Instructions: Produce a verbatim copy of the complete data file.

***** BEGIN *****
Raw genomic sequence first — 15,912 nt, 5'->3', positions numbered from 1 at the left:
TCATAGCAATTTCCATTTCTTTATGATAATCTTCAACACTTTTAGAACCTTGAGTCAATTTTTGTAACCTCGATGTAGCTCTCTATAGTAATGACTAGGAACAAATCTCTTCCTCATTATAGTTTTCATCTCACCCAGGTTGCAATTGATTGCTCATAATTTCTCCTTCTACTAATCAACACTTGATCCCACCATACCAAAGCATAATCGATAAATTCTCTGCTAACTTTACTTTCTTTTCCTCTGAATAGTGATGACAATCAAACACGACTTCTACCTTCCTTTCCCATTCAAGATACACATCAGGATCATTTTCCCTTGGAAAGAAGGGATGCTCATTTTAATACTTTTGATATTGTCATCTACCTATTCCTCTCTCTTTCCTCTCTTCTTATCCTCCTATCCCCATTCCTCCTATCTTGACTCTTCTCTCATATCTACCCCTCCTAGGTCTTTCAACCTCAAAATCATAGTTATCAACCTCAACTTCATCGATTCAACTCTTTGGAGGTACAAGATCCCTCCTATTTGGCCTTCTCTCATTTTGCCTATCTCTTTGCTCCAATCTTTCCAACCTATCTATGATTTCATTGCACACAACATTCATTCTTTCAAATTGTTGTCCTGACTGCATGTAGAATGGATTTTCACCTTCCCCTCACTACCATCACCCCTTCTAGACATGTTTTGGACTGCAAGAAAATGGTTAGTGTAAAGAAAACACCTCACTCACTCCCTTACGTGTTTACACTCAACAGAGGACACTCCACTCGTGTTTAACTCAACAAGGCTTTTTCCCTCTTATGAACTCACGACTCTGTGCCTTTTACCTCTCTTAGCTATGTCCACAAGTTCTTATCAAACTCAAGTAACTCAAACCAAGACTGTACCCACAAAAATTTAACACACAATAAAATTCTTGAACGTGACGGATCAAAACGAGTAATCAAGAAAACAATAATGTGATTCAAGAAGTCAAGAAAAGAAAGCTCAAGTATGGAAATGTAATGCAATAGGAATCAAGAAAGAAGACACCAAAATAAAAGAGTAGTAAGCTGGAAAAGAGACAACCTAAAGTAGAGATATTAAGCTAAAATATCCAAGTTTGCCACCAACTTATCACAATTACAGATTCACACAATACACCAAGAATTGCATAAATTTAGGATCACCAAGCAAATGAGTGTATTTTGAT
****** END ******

Raw genomic sequence first — 15,912 nt, 5'->3', positions numbered from 1 at the left:
TCATAGCAATTTCCATTTCTTTATGATAATCTTCAACACTTTTAGAACCTTGAGTCAATTTTTGTAACCTCGATGTAGCTCTCTATAGTAATGACTAGGAACAAATCTCTTCCTCATTATAGTTTTCATCTCACCCAGGTTGCAATTGATTGCTCATAATTTCTCCTTCTACTAATCAACACTTGATCCCACCATACCAAAGCATAATCGATAAATTCTCTGCTAACTTTACTTTCTTTTCCTCTGAATAGTGATGACAATCAAACACGACTTCTACCTTCCTTTCCCATTCAAGATACACATCAGGATCATTTTCCCTTGGAAAGAAGGGATGCTCATTTTAATACTTTTGATATTGTCATCTACCTATTCCTCTCTCTTTCCTCTCTTCTTATCCTCCTATCCCCATTCCTCCTATCTTGACTCTTCTCTCATATCTACCCCTCCTAGGTCTTTCAACCTCAAAATCATAGTTATCAACCTCAACTTCATCGATTCAACTCTTTGGAGGTACAAGATCCCTCCTATTTGGCCTTCTCTCATTTTGCCTATCTCTTTGCTCCAATCTTTCCAACCTATCTATGATTTCATTGCACACAACATTCATTCTTTCAAATTGTTGTCCTGACTGCATGTAGAATGGATTTTCACCTTCCCCTCACTACCATCACCCCTTCTAGACATGTTTTGGACTGCAAGAAAATGGTTAGTGTAAAGAAAACACCTCACTCACTCCCTTACGTGTTTACACTCAACAGAGGACACTCCACTCGTGTTTAACTCAACAAGGCTTTTTCCCTCTTATGAACTCACGACTCTGTGCCTTTTACCTCTCTTAGCTATGTCCACAAGTTCTTATCAAACTCAAGTAACTCAAACCAAGACTGTACCCACAAAAATTTAACACACAATAAAATTCTTGAACGTGACGGATCAAAACGAGTAATCAAGAAAACAATAATGTGATTCAAGAAGTCAAGAAAAGAAAGCTCAAGTATGGAAATGTAATGCAATAGGAATCAAGAAAGAAGACACCAAAATAAAAGAGTAGTAAGCTGGAAAAGAGACAACCTAAAGTAGAGATATTAAGCTAAAATATCCAAGTTTGCCACCAACTTATCACAATTACAGATTCACACAATACACCAAGAATTGCATAAATTTAGGATCACCAAGCAAATGAGTGTATTTTGAT